Warning – these pictures are not for the faint of heart! If you have any aversion to needles or piercings – then move on to my Orchid post instead. The Orchids are completely zen. A special note to my high school friend, Audra…considering you fainted when you got your ears pierced in high school, I think you would much prefer the Orchids! Read on at your own risk!!
This week I attended a unique religious festival in Singapore. This festival only occurs a handful of places in the world, and luckily Singapore is one of them! I was so excited to go see this event, as I had seen footage of it on Globetrekker (my favorite tv show and dream job) in the past and have always been fascinated by it. When Cyndi told me that she got us tour tickets to go view it – I was ecstatic! I even treated my camera to a professional cleaning with the Cannon Service Center in Singapore in order to get the best possible shots!
Thaipusam is an ancient religious festival of great significance to Tamil speaking Hindus. This version of Hinduism is one of the oldest religions going back 5000 years! The word “Thai” refers to the Tamil month of Thai (Jan – Feb) during which the festival is observed. “Pusam” refers to the star of nakshatra. The festival falls on the day when Pusam star is descendant, generally coinciding with the full moon day of the month. Now, I could go on and on about the history and stories of Thaipusam, but you can just as easily read that on wikipedia. Instead, I will give you my brief cliff notes based on my understanding of the festival. I can’t guarantee that all of my facts are checked, but it’s how I saw it, through my eyes and my lens. I know that most of you who read my blog would rather just get the cliff notes on it than read all the facts…so here goes…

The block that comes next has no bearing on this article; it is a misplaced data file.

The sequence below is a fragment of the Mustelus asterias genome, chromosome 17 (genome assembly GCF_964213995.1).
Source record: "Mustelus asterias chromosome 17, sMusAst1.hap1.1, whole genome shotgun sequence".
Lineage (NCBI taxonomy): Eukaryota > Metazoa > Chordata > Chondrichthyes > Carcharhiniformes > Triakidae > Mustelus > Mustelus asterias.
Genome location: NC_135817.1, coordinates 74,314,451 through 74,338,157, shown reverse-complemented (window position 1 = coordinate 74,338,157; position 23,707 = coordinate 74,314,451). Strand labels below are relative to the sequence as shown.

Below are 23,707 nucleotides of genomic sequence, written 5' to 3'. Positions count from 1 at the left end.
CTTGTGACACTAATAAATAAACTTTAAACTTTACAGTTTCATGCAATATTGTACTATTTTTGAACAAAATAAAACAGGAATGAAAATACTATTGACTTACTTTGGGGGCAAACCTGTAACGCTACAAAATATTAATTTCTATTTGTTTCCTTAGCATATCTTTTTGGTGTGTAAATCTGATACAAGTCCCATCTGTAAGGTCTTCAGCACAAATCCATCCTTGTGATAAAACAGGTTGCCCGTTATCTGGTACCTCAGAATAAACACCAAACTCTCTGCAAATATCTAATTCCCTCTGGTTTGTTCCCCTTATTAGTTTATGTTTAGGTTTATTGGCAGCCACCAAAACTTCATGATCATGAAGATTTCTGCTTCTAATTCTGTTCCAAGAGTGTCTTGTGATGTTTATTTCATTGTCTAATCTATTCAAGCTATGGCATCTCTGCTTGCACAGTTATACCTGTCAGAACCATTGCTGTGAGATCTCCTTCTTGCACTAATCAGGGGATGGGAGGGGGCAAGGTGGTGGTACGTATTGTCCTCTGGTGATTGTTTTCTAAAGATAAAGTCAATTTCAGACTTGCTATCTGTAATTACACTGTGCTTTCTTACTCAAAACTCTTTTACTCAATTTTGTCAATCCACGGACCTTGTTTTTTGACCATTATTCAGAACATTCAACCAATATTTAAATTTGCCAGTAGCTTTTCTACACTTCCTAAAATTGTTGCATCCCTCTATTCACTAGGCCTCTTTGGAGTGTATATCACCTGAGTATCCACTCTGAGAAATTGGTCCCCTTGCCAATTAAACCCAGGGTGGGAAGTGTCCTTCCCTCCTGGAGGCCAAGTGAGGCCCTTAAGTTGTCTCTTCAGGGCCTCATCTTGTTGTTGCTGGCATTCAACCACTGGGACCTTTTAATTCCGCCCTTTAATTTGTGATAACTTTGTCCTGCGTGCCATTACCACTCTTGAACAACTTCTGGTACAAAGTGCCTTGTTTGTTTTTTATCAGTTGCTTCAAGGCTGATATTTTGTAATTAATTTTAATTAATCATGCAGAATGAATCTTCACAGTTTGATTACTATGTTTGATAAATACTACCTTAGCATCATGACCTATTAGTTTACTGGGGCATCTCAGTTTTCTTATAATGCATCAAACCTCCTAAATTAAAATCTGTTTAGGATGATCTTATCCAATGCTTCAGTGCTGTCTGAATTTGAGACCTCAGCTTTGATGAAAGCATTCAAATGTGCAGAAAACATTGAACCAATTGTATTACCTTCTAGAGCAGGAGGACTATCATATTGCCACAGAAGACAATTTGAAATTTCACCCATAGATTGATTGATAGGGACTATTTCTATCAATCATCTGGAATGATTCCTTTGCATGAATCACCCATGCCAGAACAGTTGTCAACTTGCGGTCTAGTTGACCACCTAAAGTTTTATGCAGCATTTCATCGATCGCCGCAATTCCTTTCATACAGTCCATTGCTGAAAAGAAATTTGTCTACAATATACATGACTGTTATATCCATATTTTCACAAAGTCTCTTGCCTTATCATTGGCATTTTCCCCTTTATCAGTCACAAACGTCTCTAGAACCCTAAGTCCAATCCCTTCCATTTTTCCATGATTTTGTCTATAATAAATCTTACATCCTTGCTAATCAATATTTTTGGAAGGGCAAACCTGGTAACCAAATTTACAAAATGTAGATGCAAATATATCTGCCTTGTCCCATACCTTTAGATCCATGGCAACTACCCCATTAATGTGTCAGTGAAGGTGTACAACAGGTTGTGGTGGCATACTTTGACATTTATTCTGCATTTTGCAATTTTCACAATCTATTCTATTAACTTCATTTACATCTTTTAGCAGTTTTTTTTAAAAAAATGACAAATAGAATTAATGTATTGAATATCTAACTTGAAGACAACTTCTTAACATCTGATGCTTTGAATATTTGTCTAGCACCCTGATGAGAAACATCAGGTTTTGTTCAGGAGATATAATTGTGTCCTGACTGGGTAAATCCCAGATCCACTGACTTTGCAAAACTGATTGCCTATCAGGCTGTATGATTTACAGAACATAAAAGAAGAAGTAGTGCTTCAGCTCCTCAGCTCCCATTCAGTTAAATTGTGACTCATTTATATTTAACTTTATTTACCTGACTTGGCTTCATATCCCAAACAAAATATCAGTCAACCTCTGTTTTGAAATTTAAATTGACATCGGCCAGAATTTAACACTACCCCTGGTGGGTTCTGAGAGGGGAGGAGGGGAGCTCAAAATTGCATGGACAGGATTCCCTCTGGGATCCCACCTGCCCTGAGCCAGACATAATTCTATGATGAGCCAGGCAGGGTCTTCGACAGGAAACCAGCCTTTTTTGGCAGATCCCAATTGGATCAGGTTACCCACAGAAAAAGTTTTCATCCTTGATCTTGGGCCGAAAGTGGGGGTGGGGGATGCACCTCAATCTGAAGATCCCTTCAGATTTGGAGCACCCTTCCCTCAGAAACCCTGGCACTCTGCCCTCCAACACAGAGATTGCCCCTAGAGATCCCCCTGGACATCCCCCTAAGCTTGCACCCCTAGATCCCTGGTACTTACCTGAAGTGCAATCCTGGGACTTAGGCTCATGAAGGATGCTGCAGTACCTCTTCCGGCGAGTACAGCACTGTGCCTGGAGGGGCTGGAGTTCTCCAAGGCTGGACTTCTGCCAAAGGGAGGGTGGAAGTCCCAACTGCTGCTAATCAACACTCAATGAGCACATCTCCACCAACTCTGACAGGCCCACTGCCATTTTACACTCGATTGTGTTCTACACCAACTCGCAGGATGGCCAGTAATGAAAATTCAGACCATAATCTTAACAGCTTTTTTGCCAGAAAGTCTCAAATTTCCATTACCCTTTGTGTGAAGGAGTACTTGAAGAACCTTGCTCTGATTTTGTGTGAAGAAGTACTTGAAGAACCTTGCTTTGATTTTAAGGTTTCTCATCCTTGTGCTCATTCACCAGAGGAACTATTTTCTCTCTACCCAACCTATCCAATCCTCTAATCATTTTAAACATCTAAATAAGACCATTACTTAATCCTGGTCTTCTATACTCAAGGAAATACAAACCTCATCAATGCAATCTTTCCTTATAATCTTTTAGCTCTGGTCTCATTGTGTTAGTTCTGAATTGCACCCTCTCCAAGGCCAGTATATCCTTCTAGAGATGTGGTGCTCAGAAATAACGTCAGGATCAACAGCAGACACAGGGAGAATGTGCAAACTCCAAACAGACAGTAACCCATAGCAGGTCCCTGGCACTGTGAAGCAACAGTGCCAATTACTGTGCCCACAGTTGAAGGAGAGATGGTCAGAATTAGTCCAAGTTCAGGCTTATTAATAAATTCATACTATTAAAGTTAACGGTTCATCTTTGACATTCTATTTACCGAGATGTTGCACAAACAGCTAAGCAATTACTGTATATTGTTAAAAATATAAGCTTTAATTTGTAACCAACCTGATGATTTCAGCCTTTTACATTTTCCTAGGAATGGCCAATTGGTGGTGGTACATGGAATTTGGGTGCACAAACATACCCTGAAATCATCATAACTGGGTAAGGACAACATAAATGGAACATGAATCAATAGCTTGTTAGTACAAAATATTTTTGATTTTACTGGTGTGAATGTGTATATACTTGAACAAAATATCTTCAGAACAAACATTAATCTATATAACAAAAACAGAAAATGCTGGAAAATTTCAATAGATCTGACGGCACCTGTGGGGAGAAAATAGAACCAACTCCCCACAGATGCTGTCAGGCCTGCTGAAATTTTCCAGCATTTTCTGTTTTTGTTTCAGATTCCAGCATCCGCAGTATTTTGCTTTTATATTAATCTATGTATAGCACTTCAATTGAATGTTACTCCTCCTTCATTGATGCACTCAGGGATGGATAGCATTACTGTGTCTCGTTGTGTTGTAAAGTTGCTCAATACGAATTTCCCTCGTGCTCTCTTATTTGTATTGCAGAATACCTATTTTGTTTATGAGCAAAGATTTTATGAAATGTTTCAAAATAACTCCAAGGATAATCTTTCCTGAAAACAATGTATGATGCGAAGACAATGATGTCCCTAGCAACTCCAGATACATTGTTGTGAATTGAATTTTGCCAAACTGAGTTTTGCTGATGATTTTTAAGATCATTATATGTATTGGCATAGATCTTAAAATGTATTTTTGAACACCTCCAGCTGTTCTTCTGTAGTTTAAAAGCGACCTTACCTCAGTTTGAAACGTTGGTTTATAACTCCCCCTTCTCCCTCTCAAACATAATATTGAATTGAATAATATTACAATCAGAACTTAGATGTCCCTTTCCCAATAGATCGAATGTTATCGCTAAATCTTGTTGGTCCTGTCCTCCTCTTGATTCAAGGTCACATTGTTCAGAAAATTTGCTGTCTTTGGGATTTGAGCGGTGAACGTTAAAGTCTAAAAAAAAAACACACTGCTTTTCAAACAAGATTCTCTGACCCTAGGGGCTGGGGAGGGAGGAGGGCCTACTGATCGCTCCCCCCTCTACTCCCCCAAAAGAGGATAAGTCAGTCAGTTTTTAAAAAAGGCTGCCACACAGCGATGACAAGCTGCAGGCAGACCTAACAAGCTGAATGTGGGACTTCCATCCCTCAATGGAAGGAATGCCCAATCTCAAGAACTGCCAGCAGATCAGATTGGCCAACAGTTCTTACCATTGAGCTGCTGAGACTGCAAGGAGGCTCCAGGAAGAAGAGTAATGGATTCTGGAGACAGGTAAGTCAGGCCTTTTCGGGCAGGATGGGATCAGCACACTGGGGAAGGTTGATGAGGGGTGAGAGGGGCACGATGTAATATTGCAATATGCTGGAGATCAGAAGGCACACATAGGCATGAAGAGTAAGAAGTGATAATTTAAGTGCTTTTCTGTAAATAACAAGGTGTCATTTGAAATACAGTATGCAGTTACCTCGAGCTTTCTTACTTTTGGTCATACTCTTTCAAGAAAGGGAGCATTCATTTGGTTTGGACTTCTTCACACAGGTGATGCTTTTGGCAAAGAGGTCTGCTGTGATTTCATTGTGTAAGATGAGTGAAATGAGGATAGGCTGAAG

The festival is basically a pilgrimage from one temple to another. They carry offerings to the destination temple to give to the Gods as an act of penance and provide an offering to the God, Murukan. To Hindus, Murukan is the personification of wisdom.
The offerings they carry with them are in the form of milk pots, dozens of various fruits, Kavatis, and Chariots. The milk pots range in size, and the large ones (the size of a gallon of milk) are normally carried by women on top of their head. Men also carry numerous tiny pots of milk and various fruits. When the festival originated, milk and fruit were considered precious commodities, so it was quite a sacrifice to give offerings of milk and fruit to Murukan. The Kavatis are large structures that resemble a tower of sorts, they normally contain peacock feathers and other god-like images attached to them. The Kavatis can weigh around 30 to 40 kg.
Finally, the chariots have various gods on them and resemble a parade float of sorts and probably weigh about 60kg. The distanced between the temples can be any amount of distance – in Singapore it was about 5k. For you runners out there…you are probably thinking…”5k, that’s not so bad. I carry Gu, and water bottles with me all the time and run 10 miles.” Oh yeah…one more thing I forgot to mention – the offerings these people are ‘carrying;’ are pierced to their body. All of a sudden a simple little 10 mile run in the park is sounding pretty good right now!
We started the tour by going to the first temple to watch the families prepare their offerings. Each family unit normally carries their offerings as a group. Women do not get any piercings, they simply carry the heavy milk pots. The family unit normally pick a younger member of the family (maybe in their 20’s or early 30’s) to carry the heaviest offerings (the Kavati). Most every family has someone carrying a Kavati, however not all families pull a chariot. However, there are some uber-faithful families that have the chosen male carry both a Kavati and a chariot.